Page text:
"The Robot in the Garden" is a collection of essays by philosophers, artists, and engineers about the epistemological, social, and technical implications of robots, the Internet, and acting at a distance.
Epistemology is the philosophy of knowledge: what can you know? how can you be certain of anything? what makes something true? how can you know you know anything?
Telepistemology, then, is the study of knowledge acquired at a distance. The philosophical questions raised by the Telegarden or the accuracy of information from NASA's Sojourner are examples of telepistemelogical concerns.
"The Robot in the Garden" is divided into three sections: Philosophy; Art, History, and Critical Theory; and Engineering, Interface, and System Design.
The implications of experience mediated by technology has been a philosophical concern since the 17th century. The telescope and the microscope allowed us a look into previously unavailable worlds. How could one, when looking through a microscope, be sure of what he saw? Is the microscope introducing any artifacts, or can the image made by the microscope be taken as the truth.
These questions are even more pertinent in an age when deception over the Internet is easy and exploration by telerobots (on Mars or at the bottom of the ocean) is more commonplace.
There are moral implications to telepresent experience as well. Is the psychological effect of seeing a real marigold sprout in Linz and a forged marigold sprout the same if, over the web, they are indistinguishable. Both experiences make you happy (you've just seen a marigold sprout!), but in only one of the cases has a marigold actually sprout. This can be likened to the psychological effects of seeing a movie or reading a book. A fictional experience as affected you, just as the fictive marigold made you happy.
The artists and art critics explore telepistemology from the angles of cinema and telerobotic art installations. Cinema has always been a proverbial looking glass, reflecting back our own image. But what are the implications that new technology bring to the representation of reality in cinema? Cinema presents us with an alternate reality; something that never existed. Virtual reality and cinema have become our modern Potemkin villages.
Several of the essays present an overview of telerobotic art projects. The descriptions of some of these projects are little more than the artists tooting his own horn (it makes one question whether artist should be held responsible for interpreting their own work).
The most interesting essay ("The Spread of Light and the Visualization of Realitiy" by Martin Jay) in this section explores the telepistemological implications of the finite speed of light. Telepistemology is usually the realm of spatial distance (e.g., I can act and sense in Linz or on Mars even though I am not there), but Jay exposes the distance of time. When we look at the stars, we are literally seeing the past. Light coming from heavenly bodies may be minutes, dozens or hundreds or millions of years old. This temporal distance makes viewing the stars like a virtual reality: is it happening or isn't it?
In this section discusses the technical challenges of interfacing with robots and the requirements for creating useful telepresent experiences. For example, is simple audio and video enough to gain a useful picture of a remote location? What kinds of control does the operator need to have over the telerobot? What are the problems with having too little control? To much?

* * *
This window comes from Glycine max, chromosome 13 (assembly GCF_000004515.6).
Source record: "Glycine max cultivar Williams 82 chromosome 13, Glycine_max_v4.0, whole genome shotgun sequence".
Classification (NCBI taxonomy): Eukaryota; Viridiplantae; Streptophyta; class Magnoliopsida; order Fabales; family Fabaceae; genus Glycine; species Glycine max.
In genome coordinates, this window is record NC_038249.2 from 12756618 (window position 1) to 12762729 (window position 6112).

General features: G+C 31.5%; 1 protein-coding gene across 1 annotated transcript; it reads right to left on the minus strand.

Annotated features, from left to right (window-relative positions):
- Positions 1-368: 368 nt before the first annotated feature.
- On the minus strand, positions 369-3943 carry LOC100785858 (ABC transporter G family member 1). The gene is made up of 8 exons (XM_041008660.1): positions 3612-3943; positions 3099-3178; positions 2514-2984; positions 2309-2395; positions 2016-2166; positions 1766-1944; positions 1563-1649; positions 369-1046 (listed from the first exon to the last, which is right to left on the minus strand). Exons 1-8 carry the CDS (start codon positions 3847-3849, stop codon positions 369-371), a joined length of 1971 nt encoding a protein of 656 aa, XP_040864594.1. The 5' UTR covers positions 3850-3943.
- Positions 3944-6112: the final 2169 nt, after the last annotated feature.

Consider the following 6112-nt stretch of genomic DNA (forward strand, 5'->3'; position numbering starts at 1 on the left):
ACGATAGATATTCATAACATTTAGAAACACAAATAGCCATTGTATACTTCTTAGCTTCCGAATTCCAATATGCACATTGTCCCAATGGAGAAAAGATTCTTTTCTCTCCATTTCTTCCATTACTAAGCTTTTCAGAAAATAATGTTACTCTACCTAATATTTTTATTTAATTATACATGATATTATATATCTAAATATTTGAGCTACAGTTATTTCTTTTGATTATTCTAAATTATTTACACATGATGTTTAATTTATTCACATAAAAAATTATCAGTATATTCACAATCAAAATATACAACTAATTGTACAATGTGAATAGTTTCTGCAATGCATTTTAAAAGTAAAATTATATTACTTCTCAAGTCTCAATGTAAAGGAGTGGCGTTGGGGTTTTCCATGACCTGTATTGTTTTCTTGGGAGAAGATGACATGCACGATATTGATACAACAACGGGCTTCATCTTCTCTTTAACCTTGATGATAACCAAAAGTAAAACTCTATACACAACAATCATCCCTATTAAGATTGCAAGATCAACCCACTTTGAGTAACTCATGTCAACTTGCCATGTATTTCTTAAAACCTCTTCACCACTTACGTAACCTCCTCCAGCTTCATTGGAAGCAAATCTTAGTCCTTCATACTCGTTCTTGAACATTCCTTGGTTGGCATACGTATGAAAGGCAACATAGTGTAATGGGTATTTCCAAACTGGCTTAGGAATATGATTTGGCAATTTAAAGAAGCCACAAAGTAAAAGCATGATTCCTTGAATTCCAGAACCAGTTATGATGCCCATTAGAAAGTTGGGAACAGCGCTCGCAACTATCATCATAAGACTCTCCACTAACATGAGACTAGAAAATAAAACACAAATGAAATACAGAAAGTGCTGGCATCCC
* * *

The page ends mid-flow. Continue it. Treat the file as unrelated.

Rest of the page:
This section also, interestingly enough, attacks Skepticism, which one might expect to find in the section on philosophy. The argument comes down to this:
If knowledge from a distance is the goal of telerobotic devices, then espistemic immediacy should be the goal of interface design. This may be achieved by interfaces that allow the user to "cope skillfully" in the remote environment--to interact instinctively and unreflectively with distant objects, rather than threating them as theoretical entities to be inferred from evidence on a video screen.
I've been trying to come up with my own terminology to talk about the relationship between proximal experiences, telerobotic experiences, and forged telrobotic experiences. I've borrowed two terms from computer science: equality and equivalence.
First, what I mean by these terms in the CS sense of them. Equality and equivalence are used to talk about data objects in memory. If say, we had a two object pointers, we would say the two pointers are equal if they are pointing to the same object in memory. The pointers would be equivalent if they were pointing to separate copies of the same object in memory. The objects pointed to are not the same, but since they contain the same data, they are more or less interchangeable. Also, if two pointers are equal, they are by definition equivalent.
Now, I might say that the experience of being in Linz and watering a garden is equal to watering the same garden over the Internet. In both cases, I am actually watering a real garden. However, watering a real garden and watering a fake garden (over the Internet in both cases) are equivalent experiences. I am not able to distinguish between the two, and their affect on me is the same. Does this terminology make sense to anyone else and, more importantly, does it seem useful in discussing these issues?
Just the facts
Title: The Robot in the Garden: Telerobotics and Telepistemology in the Age of the Internet
Editor: Ken Goldberg
Publisher: The MIT Press
Date: March 2000